In the food hall and Greek agora visitors found a tempting array of delicious cuisine, from a simple snack to Greece’s amazing traditional meals, coffee and cakes served by hospitable volunteers. The Hellenic Dancers from the Townsville Senior and Junior groups entertained crowds with traditional and modern dance routines from the mainland and islands as did the Greek Community dancers from Sydney. The children’s component this year was the popular Alvin and the Chipmunks who performed four stage shows over the weekend attracting large numbers of children and their families. Panayioti Gianoulis, a teacher and performer with the senior Hellenic dancers, is also a member of the festival’s organising committee responsible for programming, marketing and event planning. According to Mr Gianoulis, audience participation is a highlight of the festival events and is encouraged in various ways.

“99 per cent of the audience is non-Greek. We have to be able to communicate our culture with Australians and other cultures and have them participate with us and enjoy what we enjoy as Greek people,” he says.

The Greek community dancers from Sydney conducted Greek dancing lessons with visitors. Participation also included competitions in grape stomping, plate smashing, olive spitting, cooking demonstrations and more. There was an activities marquee for the children, a traditional Greek agora or marketplace selling traditional Greek food such as olives, cheese and sweets and firework displays on both Saturday and Sunday evenings. In true Greek style the volunteers of The Greek Community of Townsville provided a wide selection of food to satisfy everyone’s taste buds including souvlakia, octopus, calamari, yiros, fish, spanakopites and tiropites to name a few while a licensed bar provided Greek beer and wines.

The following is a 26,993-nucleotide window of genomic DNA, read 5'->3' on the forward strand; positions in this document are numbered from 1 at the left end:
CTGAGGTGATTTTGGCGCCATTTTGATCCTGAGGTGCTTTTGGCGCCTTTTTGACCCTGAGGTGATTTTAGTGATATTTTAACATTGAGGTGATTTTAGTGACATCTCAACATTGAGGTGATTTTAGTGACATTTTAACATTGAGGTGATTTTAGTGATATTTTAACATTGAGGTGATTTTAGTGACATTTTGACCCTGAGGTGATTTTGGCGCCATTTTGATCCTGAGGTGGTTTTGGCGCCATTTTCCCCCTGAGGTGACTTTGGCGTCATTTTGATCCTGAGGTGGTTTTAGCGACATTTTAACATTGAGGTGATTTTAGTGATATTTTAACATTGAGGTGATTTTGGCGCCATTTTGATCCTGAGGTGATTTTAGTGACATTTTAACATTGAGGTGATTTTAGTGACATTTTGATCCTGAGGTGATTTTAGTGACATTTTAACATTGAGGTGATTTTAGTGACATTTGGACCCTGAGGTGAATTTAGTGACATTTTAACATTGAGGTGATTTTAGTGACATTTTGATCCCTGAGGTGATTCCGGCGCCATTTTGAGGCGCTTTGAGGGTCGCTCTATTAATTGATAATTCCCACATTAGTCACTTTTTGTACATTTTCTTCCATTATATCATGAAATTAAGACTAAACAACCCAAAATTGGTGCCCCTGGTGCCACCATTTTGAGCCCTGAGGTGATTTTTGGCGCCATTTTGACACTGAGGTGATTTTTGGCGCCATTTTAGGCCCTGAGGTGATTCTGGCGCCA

Volunteer Anna Hatzithomas, 23, performed in the Townsville Senior dance group and helped out in the food tent. She says this year’s festival surpassed those before it. “The audience isn’t all Greeks and that’s probably the best part – sharing culture. The agora, the kids’ tents, the rides, the entertainment, the My Kitchen Rules chefs, the grape stomping and plate smashing, everything was cool.” A celebration of Greece and Australia, the diversity of culture and the generosity and spirit of Greek people and the locals, the Greek Fest as Malandris explains proudly, has become an icon of Townsville. “The first thing they all talk about is the honey puffs (loukoumades), the non-Greeks call them ‘the round balls’ “, he says laughing.

“They love them and with all the dancing and activities, the festival has a wonderful reputation. “All in all we are happy we are a small community. I am a passionate about it and love it. Somewhere along the line someone will have to step up and take over but I’m glad to have had 13 years of setting the platforms and the standard so far with a great team.”